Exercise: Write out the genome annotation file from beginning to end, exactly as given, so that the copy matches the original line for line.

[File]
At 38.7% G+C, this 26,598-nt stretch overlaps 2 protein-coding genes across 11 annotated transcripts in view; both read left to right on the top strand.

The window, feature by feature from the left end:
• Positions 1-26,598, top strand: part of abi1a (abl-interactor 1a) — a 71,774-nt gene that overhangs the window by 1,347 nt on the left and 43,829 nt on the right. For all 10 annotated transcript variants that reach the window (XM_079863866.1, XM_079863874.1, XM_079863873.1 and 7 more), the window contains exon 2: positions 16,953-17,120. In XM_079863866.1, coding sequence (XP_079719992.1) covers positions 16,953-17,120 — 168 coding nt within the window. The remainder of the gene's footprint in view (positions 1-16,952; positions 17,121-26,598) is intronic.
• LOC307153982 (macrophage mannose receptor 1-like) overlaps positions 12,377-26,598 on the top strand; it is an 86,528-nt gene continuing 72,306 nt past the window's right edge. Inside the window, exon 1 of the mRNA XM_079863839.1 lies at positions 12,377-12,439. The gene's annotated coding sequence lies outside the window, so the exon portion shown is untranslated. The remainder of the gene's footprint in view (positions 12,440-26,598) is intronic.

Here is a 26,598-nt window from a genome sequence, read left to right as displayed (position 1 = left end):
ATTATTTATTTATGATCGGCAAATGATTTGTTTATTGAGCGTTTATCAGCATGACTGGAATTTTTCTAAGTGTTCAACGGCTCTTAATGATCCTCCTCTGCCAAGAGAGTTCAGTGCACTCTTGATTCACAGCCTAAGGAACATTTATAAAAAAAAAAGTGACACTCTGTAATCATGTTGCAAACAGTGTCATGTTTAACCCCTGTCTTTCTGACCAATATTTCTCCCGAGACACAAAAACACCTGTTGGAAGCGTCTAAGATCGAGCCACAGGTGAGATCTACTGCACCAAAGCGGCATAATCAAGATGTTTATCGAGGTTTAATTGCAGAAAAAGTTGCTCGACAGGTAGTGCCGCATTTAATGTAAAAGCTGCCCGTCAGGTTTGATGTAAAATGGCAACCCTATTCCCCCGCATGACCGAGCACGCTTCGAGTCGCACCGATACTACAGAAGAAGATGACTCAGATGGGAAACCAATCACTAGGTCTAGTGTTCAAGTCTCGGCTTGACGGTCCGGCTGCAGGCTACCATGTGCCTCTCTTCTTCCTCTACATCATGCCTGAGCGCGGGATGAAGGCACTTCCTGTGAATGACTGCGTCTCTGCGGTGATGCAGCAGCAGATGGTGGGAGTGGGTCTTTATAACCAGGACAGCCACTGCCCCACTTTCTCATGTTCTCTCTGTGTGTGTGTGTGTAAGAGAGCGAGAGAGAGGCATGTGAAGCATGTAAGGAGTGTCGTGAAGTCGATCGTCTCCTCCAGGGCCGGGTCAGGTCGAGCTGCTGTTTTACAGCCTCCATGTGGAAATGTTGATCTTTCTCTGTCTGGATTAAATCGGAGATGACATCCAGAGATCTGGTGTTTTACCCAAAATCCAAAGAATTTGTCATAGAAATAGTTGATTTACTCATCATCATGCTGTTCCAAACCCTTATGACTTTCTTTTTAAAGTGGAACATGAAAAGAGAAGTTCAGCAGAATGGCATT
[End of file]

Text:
At 38.7% G+C, this 26,598-nt stretch overlaps 2 protein-coding genes across 11 annotated transcripts in view; both read left to right on the top strand.

The window, feature by feature from the left end:
• Positions 1-26,598, top strand: part of abi1a (abl-interactor 1a) — a 71,774-nt gene that overhangs the window by 1,347 nt on the left and 43,829 nt on the right. For all 10 annotated transcript variants that reach the window (XM_079863866.1, XM_079863874.1, XM_079863873.1 and 7 more), the window contains exon 2: positions 16,953-17,120. In XM_079863866.1, coding sequence (XP_079719992.1) covers positions 16,953-17,120 — 168 coding nt within the window. The remainder of the gene's footprint in view (positions 1-16,952; positions 17,121-26,598) is intronic.
• LOC307153982 (macrophage mannose receptor 1-like) overlaps positions 12,377-26,598 on the top strand; it is an 86,528-nt gene continuing 72,306 nt past the window's right edge. Inside the window, exon 1 of the mRNA XM_079863839.1 lies at positions 12,377-12,439. The gene's annotated coding sequence lies outside the window, so the exon portion shown is untranslated. The remainder of the gene's footprint in view (positions 12,440-26,598) is intronic.

Here is a 26,598-nt window from a genome sequence, read left to right as displayed (position 1 = left end):
ATTATTTATTTATGATCGGCAAATGATTTGTTTATTGAGCGTTTATCAGCATGACTGGAATTTTTCTAAGTGTTCAACGGCTCTTAATGATCCTCCTCTGCCAAGAGAGTTCAGTGCACTCTTGATTCACAGCCTAAGGAACATTTATAAAAAAAAAAGTGACACTCTGTAATCATGTTGCAAACAGTGTCATGTTTAACCCCTGTCTTTCTGACCAATATTTCTCCCGAGACACAAAAACACCTGTTGGAAGCGTCTAAGATCGAGCCACAGGTGAGATCTACTGCACCAAAGCGGCATAATCAAGATGTTTATCGAGGTTTAATTGCAGAAAAAGTTGCTCGACAGGTAGTGCCGCATTTAATGTAAAAGCTGCCCGTCAGGTTTGATGTAAAATGGCAACCCTATTCCCCCGCATGACCGAGCACGCTTCGAGTCGCACCGATACTACAGAAGAAGATGACTCAGATGGGAAACCAATCACTAGGTCTAGTGTTCAAGTCTCGGCTTGACGGTCCGGCTGCAGGCTACCATGTGCCTCTCTTCTTCCTCTACATCATGCCTGAGCGCGGGATGAAGGCACTTCCTGTGAATGACTGCGTCTCTGCGGTGATGCAGCAGCAGATGGTGGGAGTGGGTCTTTATAACCAGGACAGCCACTGCCCCACTTTCTCATGTTCTCTCTGTGTGTGTGTGTGTAAGAGAGCGAGAGAGAGGCATGTGAAGCATGTAAGGAGTGTCGTGAAGTCGATCGTCTCCTCCAGGGCCGGGTCAGGTCGAGCTGCTGTTTTACAGCCTCCATGTGGAAATGTTGATCTTTCTCTGTCTGGATTAAATCGGAGATGACATCCAGAGATCTGGTGTTTTACCCAAAATCCAAAGAATTTGTCATAGAAATAGTTGATTTACTCATCATCATGCTGTTCCAAACCCTTATGACTTTCTTTTTAAAGTGGAACATGAAAAGAGAAGTTCAGCAGAATGGCATT